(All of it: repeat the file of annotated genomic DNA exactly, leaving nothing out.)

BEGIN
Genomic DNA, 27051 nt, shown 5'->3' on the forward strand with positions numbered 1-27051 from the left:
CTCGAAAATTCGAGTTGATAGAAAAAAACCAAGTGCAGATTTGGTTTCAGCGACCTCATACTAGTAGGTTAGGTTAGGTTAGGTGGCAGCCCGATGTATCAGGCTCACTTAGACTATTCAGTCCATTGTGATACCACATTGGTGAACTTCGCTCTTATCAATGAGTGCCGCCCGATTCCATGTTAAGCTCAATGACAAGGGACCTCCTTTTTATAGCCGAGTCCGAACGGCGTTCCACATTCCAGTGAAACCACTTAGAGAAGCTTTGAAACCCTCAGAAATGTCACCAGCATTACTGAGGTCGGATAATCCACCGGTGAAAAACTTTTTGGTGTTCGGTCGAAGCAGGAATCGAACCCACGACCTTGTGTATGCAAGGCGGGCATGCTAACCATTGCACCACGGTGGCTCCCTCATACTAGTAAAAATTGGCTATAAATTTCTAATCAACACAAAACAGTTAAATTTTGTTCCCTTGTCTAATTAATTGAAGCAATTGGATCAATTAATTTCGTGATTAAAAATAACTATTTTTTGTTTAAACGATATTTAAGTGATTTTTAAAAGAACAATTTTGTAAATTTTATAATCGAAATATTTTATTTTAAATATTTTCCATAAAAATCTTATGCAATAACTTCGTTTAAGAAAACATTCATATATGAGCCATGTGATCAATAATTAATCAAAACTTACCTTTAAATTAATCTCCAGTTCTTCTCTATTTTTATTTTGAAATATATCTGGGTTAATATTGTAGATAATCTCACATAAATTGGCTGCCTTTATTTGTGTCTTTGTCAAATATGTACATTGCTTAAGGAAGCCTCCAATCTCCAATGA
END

Genomic DNA, 27051 nt, shown 5'->3' on the forward strand with positions numbered 1-27051 from the left:
CTCGAAAATTCGAGTTGATAGAAAAAAACCAAGTGCAGATTTGGTTTCAGCGACCTCATACTAGTAGGTTAGGTTAGGTTAGGTGGCAGCCCGATGTATCAGGCTCACTTAGACTATTCAGTCCATTGTGATACCACATTGGTGAACTTCGCTCTTATCAATGAGTGCCGCCCGATTCCATGTTAAGCTCAATGACAAGGGACCTCCTTTTTATAGCCGAGTCCGAACGGCGTTCCACATTCCAGTGAAACCACTTAGAGAAGCTTTGAAACCCTCAGAAATGTCACCAGCATTACTGAGGTCGGATAATCCACCGGTGAAAAACTTTTTGGTGTTCGGTCGAAGCAGGAATCGAACCCACGACCTTGTGTATGCAAGGCGGGCATGCTAACCATTGCACCACGGTGGCTCCCTCATACTAGTAAAAATTGGCTATAAATTTCTAATCAACACAAAACAGTTAAATTTTGTTCCCTTGTCTAATTAATTGAAGCAATTGGATCAATTAATTTCGTGATTAAAAATAACTATTTTTTGTTTAAACGATATTTAAGTGATTTTTAAAAGAACAATTTTGTAAATTTTATAATCGAAATATTTTATTTTAAATATTTTCCATAAAAATCTTATGCAATAACTTCGTTTAAGAAAACATTCATATATGAGCCATGTGATCAATAATTAATCAAAACTTACCTTTAAATTAATCTCCAGTTCTTCTCTATTTTTATTTTGAAATATATCTGGGTTAATATTGTAGATAATCTCACATAAATTGGCTGCCTTTATTTGTGTCTTTGTCAAATATGTACATTGCTTAAGGAAGCCTCCAATCTCCAATGA